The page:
- The Washington Times - Wednesday, July 3, 2002

Rich irony
"Here's the good news, if you're a congressional Democrat flogging your party's issue du jour," Byron York writes at the National Review Web site (www.nationalreview.com).
"The latest CNN/USA Today/Gallup poll, released Monday, asked the following question: 'Do you think big business does or does not have too much influence over the decisions made by the Bush administration?' Sixty-three percent of those polled answered yes, while 32 percent said no numbers sure to warm the hearts of Tom Daschle and Dick Gephardt," Mr. York said.
"But here's the bad news, if you're a congressional Democrat flogging your party's issue du jour. The Gallup pollsters then asked, 'Do you think big business does or does not have too much influence over the decisions made by the Democrats in Congress?' Sixty-four percent of those surveyed answered yes, while 28 percent said no.
"That's surely not what Daschle and Gephardt wanted to hear. And there is more. When the pollsters asked, 'Do you think George W. Bush is more interested in protecting the interests of ordinary Americans or protecting the interests of large corporations?' 53 percent of those polled said ordinary Americans, while 41 percent said large corporations. When they asked the same question about Democrats in Congress, 55 percent said ordinary Americans, while 36 percent said large corporations. Which means that on a key Democratic image point that Bush cares more about the rich than the Regular Joe the president scores as well as Daschle and Gephardt and their congressional colleagues. And the poll was taken between June 28 and 30, at the height of WorldCom coverage and after months of Democratic attempts to tarnish the administration over Enron."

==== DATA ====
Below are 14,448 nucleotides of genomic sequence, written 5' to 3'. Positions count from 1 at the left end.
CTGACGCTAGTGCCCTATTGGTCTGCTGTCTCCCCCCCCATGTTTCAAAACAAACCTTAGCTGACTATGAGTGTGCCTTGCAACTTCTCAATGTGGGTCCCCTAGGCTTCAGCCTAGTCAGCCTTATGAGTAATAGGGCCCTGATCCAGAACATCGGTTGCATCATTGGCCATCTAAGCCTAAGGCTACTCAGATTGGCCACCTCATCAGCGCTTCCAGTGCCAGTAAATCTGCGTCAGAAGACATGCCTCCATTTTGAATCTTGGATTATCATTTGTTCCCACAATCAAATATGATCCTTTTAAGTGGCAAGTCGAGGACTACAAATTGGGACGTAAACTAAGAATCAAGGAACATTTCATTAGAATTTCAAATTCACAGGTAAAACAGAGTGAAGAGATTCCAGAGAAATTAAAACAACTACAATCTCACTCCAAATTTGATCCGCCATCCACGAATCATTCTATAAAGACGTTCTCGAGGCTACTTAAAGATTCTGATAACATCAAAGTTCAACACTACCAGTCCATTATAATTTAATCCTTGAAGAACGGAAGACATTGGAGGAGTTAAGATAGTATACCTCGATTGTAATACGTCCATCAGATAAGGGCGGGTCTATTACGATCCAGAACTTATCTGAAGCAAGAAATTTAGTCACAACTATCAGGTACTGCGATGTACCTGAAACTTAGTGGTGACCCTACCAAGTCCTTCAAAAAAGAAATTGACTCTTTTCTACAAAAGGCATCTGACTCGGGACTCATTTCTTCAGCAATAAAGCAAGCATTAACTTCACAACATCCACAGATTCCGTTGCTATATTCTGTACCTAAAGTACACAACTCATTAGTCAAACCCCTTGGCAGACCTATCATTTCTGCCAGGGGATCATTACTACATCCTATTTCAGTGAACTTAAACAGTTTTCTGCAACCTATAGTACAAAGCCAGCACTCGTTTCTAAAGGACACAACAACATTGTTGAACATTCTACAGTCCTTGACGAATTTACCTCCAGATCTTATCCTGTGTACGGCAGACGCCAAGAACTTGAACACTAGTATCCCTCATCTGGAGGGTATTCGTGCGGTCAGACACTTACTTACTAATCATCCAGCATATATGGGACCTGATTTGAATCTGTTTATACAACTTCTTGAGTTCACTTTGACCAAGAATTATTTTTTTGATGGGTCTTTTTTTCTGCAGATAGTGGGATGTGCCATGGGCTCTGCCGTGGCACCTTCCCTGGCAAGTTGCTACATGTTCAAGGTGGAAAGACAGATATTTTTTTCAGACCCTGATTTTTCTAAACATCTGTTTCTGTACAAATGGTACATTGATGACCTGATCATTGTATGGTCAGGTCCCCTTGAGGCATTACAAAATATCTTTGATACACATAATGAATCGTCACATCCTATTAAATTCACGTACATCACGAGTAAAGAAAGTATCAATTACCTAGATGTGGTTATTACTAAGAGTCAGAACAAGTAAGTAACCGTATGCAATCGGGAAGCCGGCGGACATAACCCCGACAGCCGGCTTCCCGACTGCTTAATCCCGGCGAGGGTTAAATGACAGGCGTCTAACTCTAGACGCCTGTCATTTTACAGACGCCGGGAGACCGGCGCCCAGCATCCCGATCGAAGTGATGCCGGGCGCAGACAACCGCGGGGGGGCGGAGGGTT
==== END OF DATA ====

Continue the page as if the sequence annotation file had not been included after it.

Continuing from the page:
Mr. York noted that congressional Republicans do not fare as well on the favoring-big-business question, but that respondents nevertheless gave the Republicans a 2 percent 46 percent to 44 percent lead when asked which party's House candidate they would vote for if the election were held today.

Dunn backs Pryce
Rep. Jennifer Dunn, Washington Republican, has thrown her support to Rep. Deborah Pryce of Ohio in the race to replace Rep. J.C. Watts Jr. of Oklahoma as House Republican Conference chairman.
"I have always believed that the Republican Party would be wise to elect a woman to a top leadership post," Mrs. Dunn said in a statement. "It is imperative that the individual elected to fill this leadership role represent the diversity in values, ideals and backgrounds that is the heart of the Republican Party today."
She said Mrs. Pryce "best meets" the qualifications needed for the job. Conference chairman is the party's fourth-highest post and is responsible for delivering the party's message on various issues.
Mrs. Pryce is vice chairman of the conference and a member of the Rules Committee. Three other Republicans have announced their intention to run for the job: Reps. J.D. Hayworth of Arizona, Jim Ryun of Kansas and six-termer John T. Doolittle of California. Mr. Doolittle serves on the House Appropriations, Budget and Administration committees and is a deputy whip.
Mr. Watts, the lone black Republican in Congress, on Monday announced his intention to retire at the end of this year. House Majority Leader Dick Armey of Texas also is retiring.

Greens get burned
"Fires continue to roar through the West, aided by drought and allegedly in some cases by arson. But as the damage stretches into a million acres and billions of dollars, other culprits are coming in focus especially the high-powered environmental groups that have dominated U.S. forest policy for at least a decade," the Wall Street Journal says.